Alex Beard: How many National Park sites have you been to would you estimate? Because it seems like you’ve traveled a lot for your job and that’s super rewarding and you’ve gotten to see so many different parts of the United States.

This plaster relief at Weir Farms show the Mormon migration westward.

Johnny Holdsworth: Yeah, I have to recount. I’m somewhere around 120 park service sites now and there’s as of yesterday I think there’s 411 or 412. So I’ve been to at least a quarter of them now. A lot of those I just visited as a casual visitor but probably about two dozen of them now I’ve actually worked at or had projects at. I’ve had a project at Yosemite one time, I’ve done a number of projects in the Southwest, a couple of random projects that I got to do with HPTC, the Historic Preservation Training Center out of Frederick, Maryland. I did their preservation skills training a few years ago. I finished up last year. It’s a two year training program. So that gave me the opportunity to go and train at other parks and see how they do preservation work. Those projects range anywhere from, again, Yosemite to Harper’s Ferry in Cape Cod, we were in the D.C. area for a little bit, back down actually into Southern California for one of those projects. That was a great opportunity to see preservation around the country with the park service and meet a lot of other people that do similar work.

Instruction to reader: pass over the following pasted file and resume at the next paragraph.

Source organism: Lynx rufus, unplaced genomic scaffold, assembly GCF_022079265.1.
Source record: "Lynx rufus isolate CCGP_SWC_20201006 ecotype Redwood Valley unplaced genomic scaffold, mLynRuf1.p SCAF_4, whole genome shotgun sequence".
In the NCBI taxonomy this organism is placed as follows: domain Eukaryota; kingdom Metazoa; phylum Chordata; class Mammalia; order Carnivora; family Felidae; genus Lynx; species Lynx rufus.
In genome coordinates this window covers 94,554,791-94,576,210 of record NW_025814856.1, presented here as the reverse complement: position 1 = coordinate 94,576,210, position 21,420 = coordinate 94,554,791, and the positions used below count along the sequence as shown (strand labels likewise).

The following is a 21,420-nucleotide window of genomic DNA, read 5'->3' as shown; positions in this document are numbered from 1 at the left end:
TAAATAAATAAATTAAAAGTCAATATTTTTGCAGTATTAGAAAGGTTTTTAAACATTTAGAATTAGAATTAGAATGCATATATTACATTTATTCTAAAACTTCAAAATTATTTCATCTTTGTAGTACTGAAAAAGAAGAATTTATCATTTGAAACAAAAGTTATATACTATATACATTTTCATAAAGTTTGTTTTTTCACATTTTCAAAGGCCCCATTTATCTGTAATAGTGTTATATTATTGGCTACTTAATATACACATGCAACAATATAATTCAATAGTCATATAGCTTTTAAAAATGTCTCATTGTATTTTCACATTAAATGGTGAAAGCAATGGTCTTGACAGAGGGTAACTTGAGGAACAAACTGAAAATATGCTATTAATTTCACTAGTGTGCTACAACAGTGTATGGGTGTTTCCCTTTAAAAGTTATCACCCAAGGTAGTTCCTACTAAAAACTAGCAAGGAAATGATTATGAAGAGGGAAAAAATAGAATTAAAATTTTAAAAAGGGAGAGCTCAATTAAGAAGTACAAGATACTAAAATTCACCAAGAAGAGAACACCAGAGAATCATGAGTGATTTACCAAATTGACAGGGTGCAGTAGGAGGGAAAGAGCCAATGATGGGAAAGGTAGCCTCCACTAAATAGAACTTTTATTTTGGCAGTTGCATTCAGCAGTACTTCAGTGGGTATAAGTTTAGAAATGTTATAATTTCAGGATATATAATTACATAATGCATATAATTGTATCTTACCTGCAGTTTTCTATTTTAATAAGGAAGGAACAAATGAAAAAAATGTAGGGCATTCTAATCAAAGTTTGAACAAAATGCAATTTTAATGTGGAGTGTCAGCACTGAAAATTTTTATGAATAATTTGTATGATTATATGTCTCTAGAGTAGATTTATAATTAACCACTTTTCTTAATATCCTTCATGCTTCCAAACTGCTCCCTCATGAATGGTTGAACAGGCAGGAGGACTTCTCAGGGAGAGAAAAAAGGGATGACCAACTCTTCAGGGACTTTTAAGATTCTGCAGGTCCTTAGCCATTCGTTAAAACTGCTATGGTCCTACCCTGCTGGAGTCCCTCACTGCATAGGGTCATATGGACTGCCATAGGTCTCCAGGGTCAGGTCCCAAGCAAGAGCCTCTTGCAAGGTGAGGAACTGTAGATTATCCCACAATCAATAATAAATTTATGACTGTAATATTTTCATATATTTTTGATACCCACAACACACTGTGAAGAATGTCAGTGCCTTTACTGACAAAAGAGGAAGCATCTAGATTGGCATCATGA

Alex Beard: Can you tell us about a couple future projects that you have in store?

Johnny Holdsworth: Yeah, I’ve got a project lined up for later on this summer up at Marsh-Billings-Rockefeller, that’s in Woodstock, Vermont and one of the resources there is there’s an underground fallout shelter dating to the early 60’s that was installed by the Rockefeller family. Overall it’s in really good shape but some of the bottom of one of the, or two of the shelters that are underground is starting to rust out. So we’re going to do some metal conservation work on those spaces, but even though it’s kind of straightforward in the sense that it’s going to be stabilizing the surface and coating them to prevent further rust, the location underground and limited air kind of makes it a more technical project for working in a small space and with limited oxygen. It will be a matter of going over with a conservator what we want to use and then figuring out how that might impact the limited environment we have in coming up with a good safety plan for myself working in that space. So that’s one of the big upcoming projects I’ve got.

I’ve got another ongoing project in New York City working on Hamilton Grange, which is Alexander Hamilton’s house. There’s some restoration on his outdoor portico porches. So there’s a little bit of work there and wrapping up some work at Castle Clinton in Battery Park in New York City. We’ve got a contractor finishing up work on some of the stone magazine, powder magazine roofs there. Lots of work, always varied, and in different places but that’s what makes it interesting is that every project’s a little different and in a different place.

Alex Beard: Well thank you Johnny. I look forward to hearing about the work you’re going to continue to do for the National Park Service.

Kevin Ammons: Thank you for listening to today’s show. If you would like more information, check out our podcast show notes at www.NCPTT.nps.gov. Until next time, goodbye everybody.